Mentoring: Mutual Benefits

  • 1 November 2017
  • Blog | Career Development | Managing People | Blog

For organisations facing the talent challenge, mentoring has an important role to play in driving business and personal success.

Most organisations face the challenge of recruiting, growing and retaining talent. Mentoring schemes, whether in-house or within specialist professional groups, can help firms to address this by enabling individual development, career growth and employee commitment. In short, mentoring is good business.


At its simplest level, mentoring is a series of developmental conversations where insight and learning take place; where a more experienced person shares their wise counsel, their knowledge, professional wisdom and experience, with a more junior person or peer. The conversations are focused around an area of work or skills development that the mentor has a track record in. There are two main orientations: sponsorship or developmental mentoring. Sponsorship mentoring is more prevalent in, but not exclusive to, the US and in American-owned enterprises. The differences are shown in the table below.


The differences can be very subtle, which means that clarity at the outset about the kind of mentoring relationship you want to engage in is important. As a prospective mentor, ask yourself:

• Why do I want to be a mentor?

• What specific experience and expertise would I like to share? (Be as precise as possible)

• Which skills and knowledge do I need to develop as a mentor?

• How much time can I commit?


The benefits of mentoring are myriad. Common themes where learning from a more experienced senior colleague or peer can make a difference include: new staff on-boarding, career development, cross-cultural working, risk assessment, professional standards, requirements in a different territory or handling new market entry. The most successful interventions are where the organisation has a defined mentoring scheme that is actively promoted.


Bankers and those with other roles in finance are busy, so a mentoring session can provide a rare opportunity to stop and think in a focused way with another person. An important part of the role involves helping a mentee remove distractions and slow down the pace in a session so they can focus. This is valuable time when the mentor is in service to the mentee. Helping someone to slow down long enough to gain insight into their future work can increase efficiency, promote a culture where the potential for success is maximised and help organisations manage risk.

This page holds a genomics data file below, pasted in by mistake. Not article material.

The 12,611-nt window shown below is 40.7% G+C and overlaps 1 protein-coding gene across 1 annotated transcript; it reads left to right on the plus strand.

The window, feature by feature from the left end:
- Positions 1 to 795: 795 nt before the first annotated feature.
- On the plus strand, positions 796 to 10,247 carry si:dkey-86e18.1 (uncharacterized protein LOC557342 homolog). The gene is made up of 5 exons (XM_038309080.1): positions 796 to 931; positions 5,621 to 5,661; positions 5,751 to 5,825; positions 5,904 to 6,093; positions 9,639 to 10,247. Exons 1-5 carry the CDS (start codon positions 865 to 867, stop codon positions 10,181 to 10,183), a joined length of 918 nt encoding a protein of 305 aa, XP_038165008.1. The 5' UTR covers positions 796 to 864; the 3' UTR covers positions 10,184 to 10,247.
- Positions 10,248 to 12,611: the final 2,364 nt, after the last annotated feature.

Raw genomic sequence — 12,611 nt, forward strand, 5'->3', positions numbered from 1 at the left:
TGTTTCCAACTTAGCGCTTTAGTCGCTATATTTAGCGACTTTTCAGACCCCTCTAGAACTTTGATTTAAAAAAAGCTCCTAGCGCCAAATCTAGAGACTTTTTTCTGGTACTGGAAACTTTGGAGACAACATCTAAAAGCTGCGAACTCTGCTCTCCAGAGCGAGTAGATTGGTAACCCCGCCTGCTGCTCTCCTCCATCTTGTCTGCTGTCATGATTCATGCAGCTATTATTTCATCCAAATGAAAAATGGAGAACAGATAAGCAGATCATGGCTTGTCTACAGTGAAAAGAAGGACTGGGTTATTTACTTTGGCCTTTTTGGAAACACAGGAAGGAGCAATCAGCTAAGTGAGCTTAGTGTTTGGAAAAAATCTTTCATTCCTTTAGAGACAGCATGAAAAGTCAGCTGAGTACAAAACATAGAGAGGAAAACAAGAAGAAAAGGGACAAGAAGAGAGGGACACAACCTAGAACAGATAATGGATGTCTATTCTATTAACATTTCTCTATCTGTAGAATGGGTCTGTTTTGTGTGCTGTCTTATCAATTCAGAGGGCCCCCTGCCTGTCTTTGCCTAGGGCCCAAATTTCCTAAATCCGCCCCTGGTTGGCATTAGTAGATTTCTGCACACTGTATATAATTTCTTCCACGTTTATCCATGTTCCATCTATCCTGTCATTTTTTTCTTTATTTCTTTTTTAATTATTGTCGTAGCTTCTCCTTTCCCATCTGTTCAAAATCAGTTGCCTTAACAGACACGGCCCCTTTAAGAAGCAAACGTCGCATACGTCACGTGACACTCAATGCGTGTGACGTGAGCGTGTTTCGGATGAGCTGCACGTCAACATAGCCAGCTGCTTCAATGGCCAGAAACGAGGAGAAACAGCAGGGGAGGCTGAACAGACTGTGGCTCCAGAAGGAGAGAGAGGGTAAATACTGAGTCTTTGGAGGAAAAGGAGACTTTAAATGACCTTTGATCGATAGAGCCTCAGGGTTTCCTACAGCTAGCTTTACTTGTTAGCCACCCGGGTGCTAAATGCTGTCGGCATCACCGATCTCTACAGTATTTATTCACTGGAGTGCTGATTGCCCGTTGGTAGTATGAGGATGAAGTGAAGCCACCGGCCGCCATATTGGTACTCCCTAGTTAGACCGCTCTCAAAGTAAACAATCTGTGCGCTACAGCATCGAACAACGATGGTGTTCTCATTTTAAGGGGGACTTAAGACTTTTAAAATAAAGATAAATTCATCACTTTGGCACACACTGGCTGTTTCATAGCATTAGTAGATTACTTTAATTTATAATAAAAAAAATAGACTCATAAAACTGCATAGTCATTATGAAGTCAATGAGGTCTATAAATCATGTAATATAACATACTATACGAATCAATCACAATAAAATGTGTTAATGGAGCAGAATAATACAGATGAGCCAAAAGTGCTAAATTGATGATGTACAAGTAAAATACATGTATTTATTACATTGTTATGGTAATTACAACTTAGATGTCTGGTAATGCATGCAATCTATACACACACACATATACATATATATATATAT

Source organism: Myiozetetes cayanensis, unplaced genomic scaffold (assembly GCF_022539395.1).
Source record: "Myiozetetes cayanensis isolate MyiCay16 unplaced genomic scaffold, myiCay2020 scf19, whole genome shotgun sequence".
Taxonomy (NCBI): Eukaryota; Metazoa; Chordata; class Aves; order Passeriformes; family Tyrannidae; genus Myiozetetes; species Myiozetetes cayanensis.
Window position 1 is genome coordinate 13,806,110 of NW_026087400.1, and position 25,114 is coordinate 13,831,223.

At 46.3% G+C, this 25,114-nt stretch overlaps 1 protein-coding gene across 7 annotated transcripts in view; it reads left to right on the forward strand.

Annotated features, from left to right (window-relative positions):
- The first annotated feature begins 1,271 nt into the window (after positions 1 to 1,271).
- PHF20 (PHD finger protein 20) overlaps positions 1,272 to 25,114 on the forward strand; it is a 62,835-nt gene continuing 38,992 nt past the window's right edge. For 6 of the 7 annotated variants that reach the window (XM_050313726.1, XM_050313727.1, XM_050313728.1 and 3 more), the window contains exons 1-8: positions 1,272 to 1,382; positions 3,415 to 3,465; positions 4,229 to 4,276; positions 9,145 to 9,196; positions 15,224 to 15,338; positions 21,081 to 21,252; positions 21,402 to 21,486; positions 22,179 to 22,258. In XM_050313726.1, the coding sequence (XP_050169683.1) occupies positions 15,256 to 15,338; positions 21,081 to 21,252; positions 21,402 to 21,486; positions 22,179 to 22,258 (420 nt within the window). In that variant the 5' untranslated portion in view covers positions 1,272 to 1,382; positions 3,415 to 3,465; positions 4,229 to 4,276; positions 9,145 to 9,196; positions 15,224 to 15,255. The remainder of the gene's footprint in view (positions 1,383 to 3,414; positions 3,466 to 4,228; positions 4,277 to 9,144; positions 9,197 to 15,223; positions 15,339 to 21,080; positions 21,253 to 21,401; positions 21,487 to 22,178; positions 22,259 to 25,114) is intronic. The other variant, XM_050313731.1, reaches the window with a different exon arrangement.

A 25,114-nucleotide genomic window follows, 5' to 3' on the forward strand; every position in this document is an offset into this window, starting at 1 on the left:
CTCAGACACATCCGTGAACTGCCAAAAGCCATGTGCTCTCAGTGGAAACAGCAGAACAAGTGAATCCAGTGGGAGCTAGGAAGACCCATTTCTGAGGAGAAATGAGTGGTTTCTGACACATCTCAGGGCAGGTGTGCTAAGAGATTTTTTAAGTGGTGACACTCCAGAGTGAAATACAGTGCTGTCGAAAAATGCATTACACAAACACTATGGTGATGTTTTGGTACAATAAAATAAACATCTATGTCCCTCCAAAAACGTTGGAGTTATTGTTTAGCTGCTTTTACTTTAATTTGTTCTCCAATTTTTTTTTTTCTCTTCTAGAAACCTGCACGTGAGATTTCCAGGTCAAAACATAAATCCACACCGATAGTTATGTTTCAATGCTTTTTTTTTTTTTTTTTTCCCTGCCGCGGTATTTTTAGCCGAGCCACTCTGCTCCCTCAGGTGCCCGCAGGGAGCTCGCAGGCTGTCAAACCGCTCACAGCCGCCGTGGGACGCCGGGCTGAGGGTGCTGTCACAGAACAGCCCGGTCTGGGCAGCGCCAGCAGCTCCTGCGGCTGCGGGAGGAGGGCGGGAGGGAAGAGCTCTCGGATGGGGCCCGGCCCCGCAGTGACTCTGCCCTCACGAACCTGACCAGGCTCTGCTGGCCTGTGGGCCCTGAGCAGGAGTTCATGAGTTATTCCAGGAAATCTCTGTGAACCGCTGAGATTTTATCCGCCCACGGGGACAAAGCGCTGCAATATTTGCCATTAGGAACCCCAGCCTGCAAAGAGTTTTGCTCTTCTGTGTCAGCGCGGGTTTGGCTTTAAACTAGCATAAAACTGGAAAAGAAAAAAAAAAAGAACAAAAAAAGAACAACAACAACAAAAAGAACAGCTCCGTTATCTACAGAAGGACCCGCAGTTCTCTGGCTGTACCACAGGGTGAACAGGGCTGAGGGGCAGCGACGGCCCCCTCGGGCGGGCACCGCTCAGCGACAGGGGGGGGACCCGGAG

Mentoring is usually about helping a mentee navigate a situation, develop a strategy or understand a specific aspect of business. You are sharing experience and knowledge and generating ideas with the mentee. The balance is more towards actively signposting and advising. You need to be prepared to share what you know, your successes and mistakes. Mentors need a growth mindset, focused on the ability of the mentee to learn. The mentee is looking to you for guidance, to help them understand the best way to deliver an outcome. They’re looking to you to help them take a few shortcuts by learning from your experience and wisdom.

As a mentor, you need to learn how to make an agreement to cover the mentoring relationship (contracting) and how to work within a process the organisation uses to support mentoring (the mentoring scheme). You will need to use active listening, ask great questions, summarise, challenge assumptions and bring mentoring to a close (these are all key coaching skills). The best mentors understand how to manage the session and help a mentee to be clear on any actions they may take as a result. Working with a structured model can also help.


This simple mnemonic is useful in training mentors to think about managing a session around six stages. The mentee typically brings an issue. The mentor uses their experience to highlight factors the mentee needs to consider, helping the mentee think through their options. The mentee is responsible for producing a clear plan of action.

Motivate by generating ideas and options and sharing own experience
Explore ideas, solutions, roles and scenarios 
Notice the mentee response and degree of movement towards a solution
Theorise as to the possible impact of the ideas and options generated
Outline a plan of proposed action
Review the session and what has/ has not been useful.


Great! Having a mentor is a really good way to take responsibility for your own learning. Most mentoring schemes have an application and matching process of some kind. You will need to get really specific about your desired learning outcomes as this helps to match a mentee to the best-fit mentor. If your organisation or professional body does not have a scheme, be clear about your learning outcomes, your preferred learning style and any specific timescale you need to work within before approaching a mentor. The responsibility for defining what you want from the mentoring is down to you. Most of all, commit to learning. Be ready to turn up and do the work.